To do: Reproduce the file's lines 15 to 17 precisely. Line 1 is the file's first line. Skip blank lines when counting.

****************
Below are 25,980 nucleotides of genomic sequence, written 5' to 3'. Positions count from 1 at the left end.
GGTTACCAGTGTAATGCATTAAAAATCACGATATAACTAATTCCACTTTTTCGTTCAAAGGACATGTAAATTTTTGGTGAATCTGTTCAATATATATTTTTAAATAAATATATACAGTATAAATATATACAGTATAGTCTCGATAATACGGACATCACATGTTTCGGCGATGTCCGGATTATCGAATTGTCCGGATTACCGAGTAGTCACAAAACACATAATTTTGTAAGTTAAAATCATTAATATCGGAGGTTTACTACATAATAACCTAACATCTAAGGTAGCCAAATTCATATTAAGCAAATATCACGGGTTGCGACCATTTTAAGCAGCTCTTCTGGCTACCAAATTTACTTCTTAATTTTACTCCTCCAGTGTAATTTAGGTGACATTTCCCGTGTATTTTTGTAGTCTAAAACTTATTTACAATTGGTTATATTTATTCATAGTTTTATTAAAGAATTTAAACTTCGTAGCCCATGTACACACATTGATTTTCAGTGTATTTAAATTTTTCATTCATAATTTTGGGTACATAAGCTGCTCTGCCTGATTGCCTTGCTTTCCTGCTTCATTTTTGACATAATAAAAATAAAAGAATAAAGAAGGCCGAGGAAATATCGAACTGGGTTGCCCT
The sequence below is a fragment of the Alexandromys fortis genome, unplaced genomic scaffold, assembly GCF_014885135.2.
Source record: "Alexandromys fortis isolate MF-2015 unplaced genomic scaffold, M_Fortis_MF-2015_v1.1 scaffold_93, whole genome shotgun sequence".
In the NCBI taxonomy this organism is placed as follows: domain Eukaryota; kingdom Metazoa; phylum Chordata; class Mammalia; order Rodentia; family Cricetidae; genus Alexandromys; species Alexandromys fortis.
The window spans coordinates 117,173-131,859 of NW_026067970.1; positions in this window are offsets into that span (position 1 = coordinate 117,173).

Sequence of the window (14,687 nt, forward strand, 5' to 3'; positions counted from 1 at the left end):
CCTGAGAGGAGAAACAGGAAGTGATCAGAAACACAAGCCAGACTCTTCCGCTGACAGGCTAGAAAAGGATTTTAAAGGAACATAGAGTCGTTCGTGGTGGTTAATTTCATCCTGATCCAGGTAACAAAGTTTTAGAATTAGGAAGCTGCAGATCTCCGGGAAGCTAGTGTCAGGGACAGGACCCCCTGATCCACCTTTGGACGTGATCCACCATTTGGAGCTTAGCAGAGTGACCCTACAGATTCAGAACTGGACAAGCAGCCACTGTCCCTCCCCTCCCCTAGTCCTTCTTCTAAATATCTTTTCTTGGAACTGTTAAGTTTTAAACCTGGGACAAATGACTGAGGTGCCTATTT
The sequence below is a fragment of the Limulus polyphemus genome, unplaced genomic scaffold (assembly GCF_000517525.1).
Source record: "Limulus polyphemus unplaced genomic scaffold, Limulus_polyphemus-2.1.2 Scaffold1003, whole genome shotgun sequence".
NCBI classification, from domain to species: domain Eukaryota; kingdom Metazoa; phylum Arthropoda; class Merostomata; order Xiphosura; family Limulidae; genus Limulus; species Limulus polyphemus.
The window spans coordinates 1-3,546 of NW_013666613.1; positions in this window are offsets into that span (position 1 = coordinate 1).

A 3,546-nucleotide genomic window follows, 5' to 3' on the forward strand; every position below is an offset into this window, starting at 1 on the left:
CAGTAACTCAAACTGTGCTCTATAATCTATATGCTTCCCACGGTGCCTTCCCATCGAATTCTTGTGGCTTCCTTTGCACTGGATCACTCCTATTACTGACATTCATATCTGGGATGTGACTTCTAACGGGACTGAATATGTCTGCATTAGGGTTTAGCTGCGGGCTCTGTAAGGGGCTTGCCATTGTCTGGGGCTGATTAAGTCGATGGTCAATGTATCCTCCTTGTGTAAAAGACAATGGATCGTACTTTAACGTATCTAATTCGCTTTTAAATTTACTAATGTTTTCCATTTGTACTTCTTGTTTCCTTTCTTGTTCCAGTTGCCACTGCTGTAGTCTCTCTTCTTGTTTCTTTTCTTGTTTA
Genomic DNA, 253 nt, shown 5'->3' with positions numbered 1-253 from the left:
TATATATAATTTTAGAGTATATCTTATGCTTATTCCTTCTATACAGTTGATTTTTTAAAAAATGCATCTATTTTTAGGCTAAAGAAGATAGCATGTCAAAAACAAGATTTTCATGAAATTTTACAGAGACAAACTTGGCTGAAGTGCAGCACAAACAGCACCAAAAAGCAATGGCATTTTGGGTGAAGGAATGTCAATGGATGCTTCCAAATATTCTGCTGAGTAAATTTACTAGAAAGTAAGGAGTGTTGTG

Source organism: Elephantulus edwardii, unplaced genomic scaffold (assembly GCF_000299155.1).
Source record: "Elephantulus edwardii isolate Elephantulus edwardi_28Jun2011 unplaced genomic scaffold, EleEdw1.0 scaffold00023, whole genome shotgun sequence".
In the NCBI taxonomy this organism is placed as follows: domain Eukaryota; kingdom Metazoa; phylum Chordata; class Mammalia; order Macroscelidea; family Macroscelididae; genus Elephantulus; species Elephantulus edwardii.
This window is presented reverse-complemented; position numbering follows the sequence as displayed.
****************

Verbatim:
Genomic DNA, 253 nt, shown 5'->3' with positions numbered 1-253 from the left:
TATATATAATTTTAGAGTATATCTTATGCTTATTCCTTCTATACAGTTGATTTTTTAAAAAATGCATCTATTTTTAGGCTAAAGAAGATAGCATGTCAAAAACAAGATTTTCATGAAATTTTACAGAGACAAACTTGGCTGAAGTGCAGCACAAACAGCACCAAAAAGCAATGGCATTTTGGGTGAAGGAATGTCAATGGATGCTTCCAAATATTCTGCTGAGTAAATTTACTAGAAAGTAAGGAGTGTTGTG

Source organism: Elephantulus edwardii, unplaced genomic scaffold (assembly GCF_000299155.1).